Friday, June 11, 2010

I bet my anchor can beat up your global telecommunications network

So, in a fight between low tech and high, who do you think will win?
Considering how much people freak out when a single big site goes down (everyone remember the Great Gmail Outage of '09?) it's clear that most of us think of the Internet in general as pretty much invincible. If an asteroid smashed into the Earth tomorrow, millions of us would immediately pull out our phones to try to get Twitter updates from the affected area.

"It must be pretty bad. Ashton Kutcher hasn't tweeted in days."

But the truth is, the Internet travels from continent to continent by way of a network of trans-oceanic cables, each thousands of miles long and only as thick around as a thumb. If enough of these high-pressure porn hoses were compromised, international Internet communication could collapse entirely.

Since these cables are the backbone of a huge portion of the global economy, they must be pretty well protected, right? Guards in armored diving suits, badass nuclear submarines inexplicably captained by Scotsmen, Kraken...

We're pretty sure AT&T has at least one of these at their disposal.


As it turns out, the cables aren't protected at all.

And it's not like they're impervious to damage either. The largest of them, hilariously named "SEA-ME-WE-3" was severed by a 7.1 magnitude earthquake, and in December of 2008 a boat anchor sliced it and three other cables in half. The disaster cut communications capacity between Europe, the Middle East and India by around 75 percent.

Hundreds of millions of people spent weeks without reliable (or, in some cases, any) Internet access.

Because of an anchor.

An anchor. A big hunk of metal the most important and sophisticated quality of which is that weighs a lot.

All this Internetland stuff gone. In the blink of an eye.


But hey, at least I still remember how to bake bread and decorate cakes.

As I was just noting to a colleague, it seems weird to do for a living something so ephemeral. It really rubs against my grain, actually. I used to do something real for a living.

I wrote:
"When you get old, time seems to get sort of truncated
I sat down and figured it out and I've worked for LifeSite for about six years, and for Campaign Life for four years before that.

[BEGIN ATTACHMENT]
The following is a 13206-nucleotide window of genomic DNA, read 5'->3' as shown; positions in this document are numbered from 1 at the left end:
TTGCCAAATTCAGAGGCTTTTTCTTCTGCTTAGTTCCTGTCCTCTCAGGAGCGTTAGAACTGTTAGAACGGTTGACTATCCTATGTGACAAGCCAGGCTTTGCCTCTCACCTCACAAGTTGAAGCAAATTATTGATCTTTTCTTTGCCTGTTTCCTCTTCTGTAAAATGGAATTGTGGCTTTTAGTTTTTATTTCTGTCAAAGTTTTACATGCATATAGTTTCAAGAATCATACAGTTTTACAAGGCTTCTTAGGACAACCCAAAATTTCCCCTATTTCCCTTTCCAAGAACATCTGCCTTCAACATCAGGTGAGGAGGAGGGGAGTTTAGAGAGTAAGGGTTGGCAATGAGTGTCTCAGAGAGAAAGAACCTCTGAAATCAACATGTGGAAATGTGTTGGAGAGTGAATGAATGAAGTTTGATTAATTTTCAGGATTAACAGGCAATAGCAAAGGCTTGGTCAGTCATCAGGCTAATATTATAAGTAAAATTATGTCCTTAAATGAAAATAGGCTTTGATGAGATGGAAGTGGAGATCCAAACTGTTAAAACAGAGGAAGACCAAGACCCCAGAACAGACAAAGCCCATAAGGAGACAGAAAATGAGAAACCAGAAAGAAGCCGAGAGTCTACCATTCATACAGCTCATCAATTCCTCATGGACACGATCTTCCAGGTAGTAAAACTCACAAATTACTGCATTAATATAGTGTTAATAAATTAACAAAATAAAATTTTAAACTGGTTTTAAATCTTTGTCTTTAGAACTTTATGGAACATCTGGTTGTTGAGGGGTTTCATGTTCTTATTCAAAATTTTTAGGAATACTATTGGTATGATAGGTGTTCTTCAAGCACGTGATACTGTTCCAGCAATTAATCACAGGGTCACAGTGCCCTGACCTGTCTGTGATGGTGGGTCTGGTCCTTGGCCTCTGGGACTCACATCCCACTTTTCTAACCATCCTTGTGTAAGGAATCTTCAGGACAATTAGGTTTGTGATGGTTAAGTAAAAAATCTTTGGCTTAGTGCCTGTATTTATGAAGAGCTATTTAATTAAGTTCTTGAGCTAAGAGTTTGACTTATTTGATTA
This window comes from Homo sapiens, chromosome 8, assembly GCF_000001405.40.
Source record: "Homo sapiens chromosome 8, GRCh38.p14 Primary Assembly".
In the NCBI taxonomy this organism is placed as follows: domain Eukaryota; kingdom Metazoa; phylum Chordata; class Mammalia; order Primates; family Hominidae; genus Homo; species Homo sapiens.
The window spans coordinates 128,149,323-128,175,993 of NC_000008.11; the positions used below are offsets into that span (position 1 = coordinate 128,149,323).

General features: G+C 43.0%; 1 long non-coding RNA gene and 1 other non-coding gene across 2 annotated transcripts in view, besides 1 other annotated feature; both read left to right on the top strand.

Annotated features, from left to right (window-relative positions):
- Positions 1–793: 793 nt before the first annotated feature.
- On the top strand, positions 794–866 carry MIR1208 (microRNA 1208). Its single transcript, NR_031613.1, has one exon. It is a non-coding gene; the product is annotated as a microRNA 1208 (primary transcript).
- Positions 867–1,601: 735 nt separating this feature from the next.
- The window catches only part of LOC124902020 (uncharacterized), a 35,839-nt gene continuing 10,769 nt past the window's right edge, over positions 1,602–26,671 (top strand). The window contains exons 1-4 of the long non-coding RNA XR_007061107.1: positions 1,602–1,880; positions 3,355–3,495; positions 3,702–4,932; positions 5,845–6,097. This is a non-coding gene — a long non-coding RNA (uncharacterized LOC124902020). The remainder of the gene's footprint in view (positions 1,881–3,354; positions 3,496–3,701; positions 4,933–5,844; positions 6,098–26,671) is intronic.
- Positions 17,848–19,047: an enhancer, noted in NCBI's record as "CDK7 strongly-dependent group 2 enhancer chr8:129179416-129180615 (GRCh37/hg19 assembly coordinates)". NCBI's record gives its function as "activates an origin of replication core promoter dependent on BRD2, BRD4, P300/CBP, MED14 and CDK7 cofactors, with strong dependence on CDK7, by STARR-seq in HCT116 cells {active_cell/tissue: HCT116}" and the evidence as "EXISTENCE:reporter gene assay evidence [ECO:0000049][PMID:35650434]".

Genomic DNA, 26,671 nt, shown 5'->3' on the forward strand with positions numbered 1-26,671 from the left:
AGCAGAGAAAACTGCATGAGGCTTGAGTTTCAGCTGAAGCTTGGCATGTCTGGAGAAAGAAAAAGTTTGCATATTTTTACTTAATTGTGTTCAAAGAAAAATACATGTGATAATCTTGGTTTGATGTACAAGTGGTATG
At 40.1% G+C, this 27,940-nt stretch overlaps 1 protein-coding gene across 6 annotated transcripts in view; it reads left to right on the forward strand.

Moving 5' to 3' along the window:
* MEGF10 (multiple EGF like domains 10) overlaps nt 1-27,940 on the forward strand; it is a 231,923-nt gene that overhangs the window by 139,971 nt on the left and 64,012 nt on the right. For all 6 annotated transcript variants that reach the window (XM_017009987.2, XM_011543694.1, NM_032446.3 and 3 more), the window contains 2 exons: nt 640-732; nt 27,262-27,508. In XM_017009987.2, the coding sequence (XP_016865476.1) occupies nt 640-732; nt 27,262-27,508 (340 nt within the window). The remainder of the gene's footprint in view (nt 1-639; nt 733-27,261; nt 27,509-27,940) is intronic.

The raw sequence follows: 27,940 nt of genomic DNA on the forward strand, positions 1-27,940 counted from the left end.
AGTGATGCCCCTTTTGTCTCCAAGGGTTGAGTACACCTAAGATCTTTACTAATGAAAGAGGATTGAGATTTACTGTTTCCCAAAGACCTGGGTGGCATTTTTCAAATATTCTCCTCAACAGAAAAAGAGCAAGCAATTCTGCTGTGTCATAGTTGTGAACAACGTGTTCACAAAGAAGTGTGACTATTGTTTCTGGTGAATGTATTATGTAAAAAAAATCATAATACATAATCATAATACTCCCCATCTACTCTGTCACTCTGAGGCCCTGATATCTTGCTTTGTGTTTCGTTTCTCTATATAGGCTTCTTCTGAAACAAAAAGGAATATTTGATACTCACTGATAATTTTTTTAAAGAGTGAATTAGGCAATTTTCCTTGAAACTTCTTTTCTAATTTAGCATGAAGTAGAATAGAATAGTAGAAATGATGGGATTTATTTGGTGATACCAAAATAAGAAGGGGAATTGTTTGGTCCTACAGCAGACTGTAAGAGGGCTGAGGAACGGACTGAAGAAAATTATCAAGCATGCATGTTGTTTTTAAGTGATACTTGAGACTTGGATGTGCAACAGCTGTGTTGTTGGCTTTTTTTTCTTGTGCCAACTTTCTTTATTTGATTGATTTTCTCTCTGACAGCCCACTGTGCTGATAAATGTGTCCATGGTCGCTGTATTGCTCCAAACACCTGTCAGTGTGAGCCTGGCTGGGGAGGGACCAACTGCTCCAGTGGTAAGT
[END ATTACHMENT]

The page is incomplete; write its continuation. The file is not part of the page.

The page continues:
Then I did the math and realised that means I haven't had a normal job in TEN YEARS!!!!

Six plus four is TEN!!!

P_____ says:
lol...Well, that's something to be proud of, I'd say.

Hilary says:
I dunno. I used to go home from work thinking, "OK, I've made 10 dozen loaves of bread and made 20 birthday cakes" that's a concrete accomplishment. I've fed people and made little kids happy.

What we do could disappear forever in the time it takes solar radiation to hit the internet cables. One flare, and we're out of a job and all my work goes poof.

I was thinking about my many years of desire to be in the religious life. (It's gone poof, btw, along with most of my religious inclinations). One of the things that really appealed about it was that it was life in The Real. No falsity, nothing artificial. Just daily focused attention on Real things.

Truth is, I live such a weird life that it is sometimes hard to keep a grip. It seems artificial and precarious and hopelessly unreal. And I don't really know what to do about this now.


Dang. Caught me sharing...



Sean M. Brooks said...

Gee whiz, Hilary! Are you trying to scare us Internet junkies out of our pajamas? As tho wild eyed liberal fascists, fanatical jihadists, and late mail deliverers were not enough, we now have to worry about ANCHORS cutting us off? Dang!

Sincerely, Sean

Anonymous said...


I don't think Chesterton, the patron of true journalists, would agree with your estimation of a career where every, keystroke, in the service of protecting the Great Unprotected was "artificial" and not "normal."

Stay in the trench, smite them hip and thigh.